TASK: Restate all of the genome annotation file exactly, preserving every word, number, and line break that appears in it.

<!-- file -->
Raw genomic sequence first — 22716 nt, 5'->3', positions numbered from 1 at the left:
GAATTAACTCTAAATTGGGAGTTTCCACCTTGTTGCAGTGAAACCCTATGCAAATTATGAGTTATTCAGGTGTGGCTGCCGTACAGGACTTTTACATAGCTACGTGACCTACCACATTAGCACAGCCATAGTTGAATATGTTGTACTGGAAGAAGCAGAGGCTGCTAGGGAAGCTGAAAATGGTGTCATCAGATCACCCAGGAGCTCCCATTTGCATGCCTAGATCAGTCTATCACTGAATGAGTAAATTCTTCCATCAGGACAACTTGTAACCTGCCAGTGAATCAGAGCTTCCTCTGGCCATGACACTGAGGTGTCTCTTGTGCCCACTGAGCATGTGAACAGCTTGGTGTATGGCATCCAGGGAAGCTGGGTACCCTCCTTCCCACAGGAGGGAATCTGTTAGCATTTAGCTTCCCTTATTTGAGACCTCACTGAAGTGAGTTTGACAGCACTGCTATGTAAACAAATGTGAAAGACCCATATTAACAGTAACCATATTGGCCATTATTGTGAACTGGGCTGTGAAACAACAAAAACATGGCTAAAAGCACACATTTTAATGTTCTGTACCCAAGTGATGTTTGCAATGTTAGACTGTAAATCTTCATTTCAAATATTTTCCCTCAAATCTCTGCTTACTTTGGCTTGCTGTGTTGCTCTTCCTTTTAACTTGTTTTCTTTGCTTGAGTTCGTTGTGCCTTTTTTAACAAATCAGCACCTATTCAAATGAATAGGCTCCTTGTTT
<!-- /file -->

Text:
Raw genomic sequence first — 22716 nt, 5'->3', positions numbered from 1 at the left:
GAATTAACTCTAAATTGGGAGTTTCCACCTTGTTGCAGTGAAACCCTATGCAAATTATGAGTTATTCAGGTGTGGCTGCCGTACAGGACTTTTACATAGCTACGTGACCTACCACATTAGCACAGCCATAGTTGAATATGTTGTACTGGAAGAAGCAGAGGCTGCTAGGGAAGCTGAAAATGGTGTCATCAGATCACCCAGGAGCTCCCATTTGCATGCCTAGATCAGTCTATCACTGAATGAGTAAATTCTTCCATCAGGACAACTTGTAACCTGCCAGTGAATCAGAGCTTCCTCTGGCCATGACACTGAGGTGTCTCTTGTGCCCACTGAGCATGTGAACAGCTTGGTGTATGGCATCCAGGGAAGCTGGGTACCCTCCTTCCCACAGGAGGGAATCTGTTAGCATTTAGCTTCCCTTATTTGAGACCTCACTGAAGTGAGTTTGACAGCACTGCTATGTAAACAAATGTGAAAGACCCATATTAACAGTAACCATATTGGCCATTATTGTGAACTGGGCTGTGAAACAACAAAAACATGGCTAAAAGCACACATTTTAATGTTCTGTACCCAAGTGATGTTTGCAATGTTAGACTGTAAATCTTCATTTCAAATATTTTCCCTCAAATCTCTGCTTACTTTGGCTTGCTGTGTTGCTCTTCCTTTTAACTTGTTTTCTTTGCTTGAGTTCGTTGTGCCTTTTTTAACAAATCAGCACCTATTCAAATGAATAGGCTCCTTGTTT